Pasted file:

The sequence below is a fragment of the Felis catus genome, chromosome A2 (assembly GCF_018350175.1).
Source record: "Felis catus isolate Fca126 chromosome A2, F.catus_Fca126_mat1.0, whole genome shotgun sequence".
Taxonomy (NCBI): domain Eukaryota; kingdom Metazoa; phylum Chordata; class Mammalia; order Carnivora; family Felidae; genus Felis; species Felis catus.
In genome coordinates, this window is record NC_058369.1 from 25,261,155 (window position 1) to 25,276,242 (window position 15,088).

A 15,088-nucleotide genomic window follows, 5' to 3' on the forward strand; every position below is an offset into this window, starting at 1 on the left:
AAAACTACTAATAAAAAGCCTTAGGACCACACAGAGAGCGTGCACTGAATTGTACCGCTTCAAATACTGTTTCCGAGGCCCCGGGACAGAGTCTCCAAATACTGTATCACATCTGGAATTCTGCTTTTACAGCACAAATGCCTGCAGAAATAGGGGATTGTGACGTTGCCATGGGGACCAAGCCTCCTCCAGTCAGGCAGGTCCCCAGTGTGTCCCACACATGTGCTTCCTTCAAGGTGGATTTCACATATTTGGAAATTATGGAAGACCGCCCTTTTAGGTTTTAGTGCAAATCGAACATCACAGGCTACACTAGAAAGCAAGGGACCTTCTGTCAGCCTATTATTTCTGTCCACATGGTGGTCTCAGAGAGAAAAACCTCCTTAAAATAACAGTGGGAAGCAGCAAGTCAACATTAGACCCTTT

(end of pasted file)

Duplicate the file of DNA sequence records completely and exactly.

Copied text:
The sequence below is a fragment of the Felis catus genome, chromosome A2 (assembly GCF_018350175.1).
Source record: "Felis catus isolate Fca126 chromosome A2, F.catus_Fca126_mat1.0, whole genome shotgun sequence".
Taxonomy (NCBI): domain Eukaryota; kingdom Metazoa; phylum Chordata; class Mammalia; order Carnivora; family Felidae; genus Felis; species Felis catus.
In genome coordinates, this window is record NC_058369.1 from 25,261,155 (window position 1) to 25,276,242 (window position 15,088).

A 15,088-nucleotide genomic window follows, 5' to 3' on the forward strand; every position below is an offset into this window, starting at 1 on the left:
AAAACTACTAATAAAAAGCCTTAGGACCACACAGAGAGCGTGCACTGAATTGTACCGCTTCAAATACTGTTTCCGAGGCCCCGGGACAGAGTCTCCAAATACTGTATCACATCTGGAATTCTGCTTTTACAGCACAAATGCCTGCAGAAATAGGGGATTGTGACGTTGCCATGGGGACCAAGCCTCCTCCAGTCAGGCAGGTCCCCAGTGTGTCCCACACATGTGCTTCCTTCAAGGTGGATTTCACATATTTGGAAATTATGGAAGACCGCCCTTTTAGGTTTTAGTGCAAATCGAACATCACAGGCTACACTAGAAAGCAAGGGACCTTCTGTCAGCCTATTATTTCTGTCCACATGGTGGTCTCAGAGAGAAAAACCTCCTTAAAATAACAGTGGGAAGCAGCAAGTCAACATTAGACCCTTT